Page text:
Other relatives may have a right to inherit if the deceased person had no surviving spouse or civil partner, children, grandchildren, great grand-children, parents, brothers, sisters, nephews or nieces. The order of priority amongst other relatives is as follows:-
- uncles and aunts. A cousin can inherit instead if the uncle or aunt who would have inherited died before the intestate person
- half-uncles and half-aunts. A half-cousin can inherit instead if the half-uncle or half-aunt who would have inherited died before the intestate person
Who cannot inherit?
The following people have no right to inherit where someone dies without leaving a will:
- unmarried partners (sometimes wrongly called ‘common-law’ partners)
- same sex partners not in a civil partnership
- relations by marriage
- close friends
How can our intestacy solicitors help you?
When a loved one dies without a Will it can put an unwanted strain on family relationships. A solicitor can talk you through the rules of intestacy, offering sensitive support throughout the process.
The intestacy rules can be complex. At Eric Robinson, our solicitors are experts in intestacy law and estate administration. We’re here to offer family members legal advice they can count on whilst helping managing their deceased’s estate.
If you’d like more information on how our specialists can help please don’t hesitate to get in touch with us using the telephone number 02380 218000. Alternatively, we can receive your enquiry via our dedicated email address Wills@ericrobinson.co.uk
What is the cost of Estate administration?
The exact cost of our Estate Administration service will depend on the individual circumstances of the matter and the level of assistance required. We offer a range of services from taking on full responsibility for administering an Estate to providing advice on a specific issue or dealing with a specific task.
Where we are instructed to manage and process an Estate Administration from start to finish, our charge is based on a fixed fee of 1.9% of the total gross value of the Estate. For example, if the Estate has a value of £350,000, our fee would be £6,650 plus VAT (£1,330). We offer an initial meeting charged at £200 plus VAT (£40) for up to an hour to discuss the Probate process and your requirements. This charged would be waived if we are instructed to act and our fixed fee above is charged.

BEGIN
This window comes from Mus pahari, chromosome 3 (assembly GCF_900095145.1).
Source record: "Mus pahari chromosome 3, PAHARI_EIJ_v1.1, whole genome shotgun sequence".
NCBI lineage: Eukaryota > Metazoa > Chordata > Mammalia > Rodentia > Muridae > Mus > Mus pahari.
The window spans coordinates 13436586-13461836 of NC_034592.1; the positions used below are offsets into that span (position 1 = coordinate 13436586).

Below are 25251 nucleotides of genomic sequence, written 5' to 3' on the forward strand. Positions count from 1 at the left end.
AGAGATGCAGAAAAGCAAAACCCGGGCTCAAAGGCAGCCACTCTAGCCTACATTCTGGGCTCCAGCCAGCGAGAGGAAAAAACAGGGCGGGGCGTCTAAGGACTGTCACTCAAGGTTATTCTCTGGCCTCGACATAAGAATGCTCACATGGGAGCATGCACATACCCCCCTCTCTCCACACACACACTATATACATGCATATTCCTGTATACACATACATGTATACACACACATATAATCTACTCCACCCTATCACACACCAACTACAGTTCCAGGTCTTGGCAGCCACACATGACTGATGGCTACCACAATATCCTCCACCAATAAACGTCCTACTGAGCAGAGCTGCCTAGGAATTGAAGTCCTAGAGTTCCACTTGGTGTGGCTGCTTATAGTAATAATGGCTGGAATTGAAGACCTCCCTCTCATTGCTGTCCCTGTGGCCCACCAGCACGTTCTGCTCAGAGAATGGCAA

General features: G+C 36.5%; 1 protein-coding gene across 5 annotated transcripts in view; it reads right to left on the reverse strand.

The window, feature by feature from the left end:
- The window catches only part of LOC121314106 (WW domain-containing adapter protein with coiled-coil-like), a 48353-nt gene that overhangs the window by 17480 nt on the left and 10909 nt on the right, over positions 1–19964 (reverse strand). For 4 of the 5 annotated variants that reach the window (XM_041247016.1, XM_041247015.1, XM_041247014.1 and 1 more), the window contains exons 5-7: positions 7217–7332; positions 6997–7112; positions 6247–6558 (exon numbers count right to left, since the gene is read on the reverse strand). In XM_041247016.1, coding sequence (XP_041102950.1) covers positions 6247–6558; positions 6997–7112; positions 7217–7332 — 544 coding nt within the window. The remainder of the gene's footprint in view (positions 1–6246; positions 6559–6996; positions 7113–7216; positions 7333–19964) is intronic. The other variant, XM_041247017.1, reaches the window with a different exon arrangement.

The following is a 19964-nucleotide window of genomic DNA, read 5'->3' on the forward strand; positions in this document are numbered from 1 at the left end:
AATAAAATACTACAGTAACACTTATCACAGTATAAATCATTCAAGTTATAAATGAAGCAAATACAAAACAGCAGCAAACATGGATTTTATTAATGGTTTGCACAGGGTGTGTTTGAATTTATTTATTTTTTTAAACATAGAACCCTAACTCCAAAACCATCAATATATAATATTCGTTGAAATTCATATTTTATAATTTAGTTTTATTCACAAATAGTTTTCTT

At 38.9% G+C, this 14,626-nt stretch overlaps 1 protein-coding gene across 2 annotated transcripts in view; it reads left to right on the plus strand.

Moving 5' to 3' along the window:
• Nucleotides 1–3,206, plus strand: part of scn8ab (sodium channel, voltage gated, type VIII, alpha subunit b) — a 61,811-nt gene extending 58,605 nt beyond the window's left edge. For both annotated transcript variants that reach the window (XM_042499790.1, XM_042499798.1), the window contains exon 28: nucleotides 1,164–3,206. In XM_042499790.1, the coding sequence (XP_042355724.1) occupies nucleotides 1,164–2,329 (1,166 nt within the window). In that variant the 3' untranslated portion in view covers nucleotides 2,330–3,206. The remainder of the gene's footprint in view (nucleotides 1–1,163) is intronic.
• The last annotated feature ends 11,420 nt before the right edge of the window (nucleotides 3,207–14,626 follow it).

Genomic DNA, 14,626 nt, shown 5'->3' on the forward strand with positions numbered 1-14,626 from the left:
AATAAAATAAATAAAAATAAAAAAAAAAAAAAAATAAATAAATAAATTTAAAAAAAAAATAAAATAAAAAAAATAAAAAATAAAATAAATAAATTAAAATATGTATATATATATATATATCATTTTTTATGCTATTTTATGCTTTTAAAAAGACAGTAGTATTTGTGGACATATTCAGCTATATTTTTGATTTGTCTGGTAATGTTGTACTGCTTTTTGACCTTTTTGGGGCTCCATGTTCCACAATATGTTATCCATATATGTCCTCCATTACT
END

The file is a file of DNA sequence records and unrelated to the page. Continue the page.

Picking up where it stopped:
This service would cover the following:
- Valuing the Estate and ascertaining date of death assets and liability values by contacting the third parties with whom the deceased dealt;
- Assisting and advising on any professional valuations for property, investments, chattels, works of art etc
- Considering and applying all exemptions and reliefs for Inheritance Tax which may apply;
- Completing the relevant HM Revenue and Customs and Inheritance Tax forms;
- Preparing tax calculations and advising on the available options to pay the tax due and any interest implications;
- Liaising with the District Valuer;
- Preparing the relevant application form and Legal Statement for the Grant to be signed by the Executors;
- Submitting the application to a Probate Court and dealing with any queries raised;
- Obtaining the Grant of Probate, advising when it is issued and producing certified copies;
- Arranging payment of any further Inheritance Tax due;
- Paying debts (excluding mortgages);
- Finalising utility bills;
- Identification of items specifically gifted and transferring them into the name of the beneficiary (excluding legal transfer work);
- Paying cash gifts detailed in the Will and obtaining receipts for the Executors as proof of payment;
- Advising on the requirement of Section 27 Trustee Act Notices;
- Discussing with the Executors and beneficiaries the transfer or encashment of holdings in any investment and the Capital Gains Tax and Income Tax implications of such;
- Dealing with Assents of properties to trustees or to beneficiaries;
- Advising on Deeds of Appropriation (if required);
- Collecting all of the Estate assets, including closure of bank accounts;
- Undertaking bankruptcy searches for individual beneficiaries;